The world has also seen what happens when America and its European partners demonstrate such bad faith in nuclear diplomacy with Tehran — Iran expands its nuclear infrastructure and capabilities. When Iran broke its nearly two-year suspension of enrichment in 2005, it could run less than a thousand centrifuges; today, it has installed 12,000 centrifuges, more than 9,000 of which process uranium gas to produce enriched uranium. In February 2010, Iran began enriching uranium to the near-20 per cent level needed to fuel the Tehran Research Reactor (TRR) after the U.S. and its partners refused to sell the fuel; Iran consistently offered to suspend near-20 per cent enrichment if it could obtain an adequate fuel supply for the TRR. After the Obama administration torpedoed the Tehran Declaration, Iran accelerated its production of near-20 per cent uranium and began indigenously manufacturing fuel plates for the TRR.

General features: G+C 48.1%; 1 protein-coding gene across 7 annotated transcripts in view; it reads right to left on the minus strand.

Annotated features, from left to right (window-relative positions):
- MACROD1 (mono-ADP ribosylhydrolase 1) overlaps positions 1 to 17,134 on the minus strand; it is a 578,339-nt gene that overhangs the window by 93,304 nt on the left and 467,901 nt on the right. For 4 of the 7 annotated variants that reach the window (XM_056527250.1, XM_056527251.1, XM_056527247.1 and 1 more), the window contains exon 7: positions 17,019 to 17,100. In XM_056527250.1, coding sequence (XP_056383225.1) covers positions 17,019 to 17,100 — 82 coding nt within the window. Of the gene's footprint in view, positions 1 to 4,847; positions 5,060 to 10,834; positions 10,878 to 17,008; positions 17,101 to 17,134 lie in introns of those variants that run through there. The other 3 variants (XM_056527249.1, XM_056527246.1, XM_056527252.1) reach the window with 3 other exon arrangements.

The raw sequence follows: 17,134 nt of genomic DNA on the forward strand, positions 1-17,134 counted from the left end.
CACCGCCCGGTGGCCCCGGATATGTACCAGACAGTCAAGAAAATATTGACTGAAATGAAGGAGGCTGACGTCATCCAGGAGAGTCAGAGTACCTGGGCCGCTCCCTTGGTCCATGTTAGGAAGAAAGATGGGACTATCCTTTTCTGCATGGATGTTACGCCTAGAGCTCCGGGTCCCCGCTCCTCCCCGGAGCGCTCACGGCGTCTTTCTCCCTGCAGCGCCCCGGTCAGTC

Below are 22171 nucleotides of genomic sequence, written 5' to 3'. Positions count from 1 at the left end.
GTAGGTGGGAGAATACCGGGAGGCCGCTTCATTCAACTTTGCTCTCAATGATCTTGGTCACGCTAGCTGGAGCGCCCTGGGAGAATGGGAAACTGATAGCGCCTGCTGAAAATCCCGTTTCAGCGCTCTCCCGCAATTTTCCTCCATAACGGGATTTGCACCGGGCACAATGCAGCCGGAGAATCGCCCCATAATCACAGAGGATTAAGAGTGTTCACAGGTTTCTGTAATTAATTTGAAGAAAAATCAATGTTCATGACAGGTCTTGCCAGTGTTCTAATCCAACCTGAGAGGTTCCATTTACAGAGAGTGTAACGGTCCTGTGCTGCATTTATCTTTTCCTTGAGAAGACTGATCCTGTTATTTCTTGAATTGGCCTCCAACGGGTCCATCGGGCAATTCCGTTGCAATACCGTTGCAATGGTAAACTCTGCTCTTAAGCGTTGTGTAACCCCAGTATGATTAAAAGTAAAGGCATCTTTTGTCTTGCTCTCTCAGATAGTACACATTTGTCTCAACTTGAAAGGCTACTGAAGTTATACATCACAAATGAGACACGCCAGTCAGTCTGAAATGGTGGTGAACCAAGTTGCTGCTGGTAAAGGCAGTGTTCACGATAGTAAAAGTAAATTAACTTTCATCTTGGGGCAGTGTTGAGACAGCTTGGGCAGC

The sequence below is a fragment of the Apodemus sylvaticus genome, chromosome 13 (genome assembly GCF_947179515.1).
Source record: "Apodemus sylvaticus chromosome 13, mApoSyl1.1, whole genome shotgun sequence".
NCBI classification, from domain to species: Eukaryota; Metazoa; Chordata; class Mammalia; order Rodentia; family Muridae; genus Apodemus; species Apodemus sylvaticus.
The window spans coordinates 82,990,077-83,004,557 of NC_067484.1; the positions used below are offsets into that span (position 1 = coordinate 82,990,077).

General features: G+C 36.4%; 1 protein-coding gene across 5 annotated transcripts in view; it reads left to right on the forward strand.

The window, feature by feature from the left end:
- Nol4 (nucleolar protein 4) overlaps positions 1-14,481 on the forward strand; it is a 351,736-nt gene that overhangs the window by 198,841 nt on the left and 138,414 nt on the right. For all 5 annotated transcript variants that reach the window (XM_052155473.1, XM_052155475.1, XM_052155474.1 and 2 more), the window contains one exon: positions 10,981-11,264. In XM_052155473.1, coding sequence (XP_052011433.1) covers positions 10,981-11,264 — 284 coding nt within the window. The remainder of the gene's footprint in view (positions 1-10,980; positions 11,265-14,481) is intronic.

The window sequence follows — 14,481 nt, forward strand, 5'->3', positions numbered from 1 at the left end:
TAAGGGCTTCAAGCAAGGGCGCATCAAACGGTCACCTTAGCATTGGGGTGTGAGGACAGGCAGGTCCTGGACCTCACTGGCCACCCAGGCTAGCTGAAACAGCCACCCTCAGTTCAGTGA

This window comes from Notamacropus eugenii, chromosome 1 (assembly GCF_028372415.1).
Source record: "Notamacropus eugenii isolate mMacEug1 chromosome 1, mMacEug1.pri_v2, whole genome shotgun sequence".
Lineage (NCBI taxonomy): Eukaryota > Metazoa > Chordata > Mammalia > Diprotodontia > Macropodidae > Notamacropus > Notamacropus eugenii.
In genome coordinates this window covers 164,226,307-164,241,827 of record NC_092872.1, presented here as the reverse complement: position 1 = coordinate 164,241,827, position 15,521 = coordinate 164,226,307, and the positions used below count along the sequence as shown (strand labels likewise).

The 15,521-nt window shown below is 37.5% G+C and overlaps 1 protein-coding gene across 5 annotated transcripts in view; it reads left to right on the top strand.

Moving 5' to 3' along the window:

With America and its European partners once again blowing an opening to accept Tehran’s nuclear rights and close a nuclear deal, we are likely to see another surge of expansion in Iran’s nuclear infrastructure. Certainly, Iran will continue enriching, at the three to four per cent level needed for power reactors and at the near-20 per cent level needed for the TRR, and installing more efficient second-generation centrifuges. Iran also appears to be on track to commission a heavy water reactor at Arak next year.
Although the International Atomic Energy Agency (IAEA) consistently certifies that no nuclear materials have been diverted from Iran’s safeguarded nuclear facilities, all of these steps will be cited by Israel, the pro-Israel lobby in Washington, and other constituencies in the U.S. hankering for military action as evidence that time for diplomacy with Tehran has run out. Additionally, it is possible that the Islamic Republic will find legitimate reasons to begin enriching above the 20 per cent level. While such higher-level enrichment would be done under IAEA safeguards, this would also be interpreted in the U.S. and Israel as provocative Iranian “escalation.”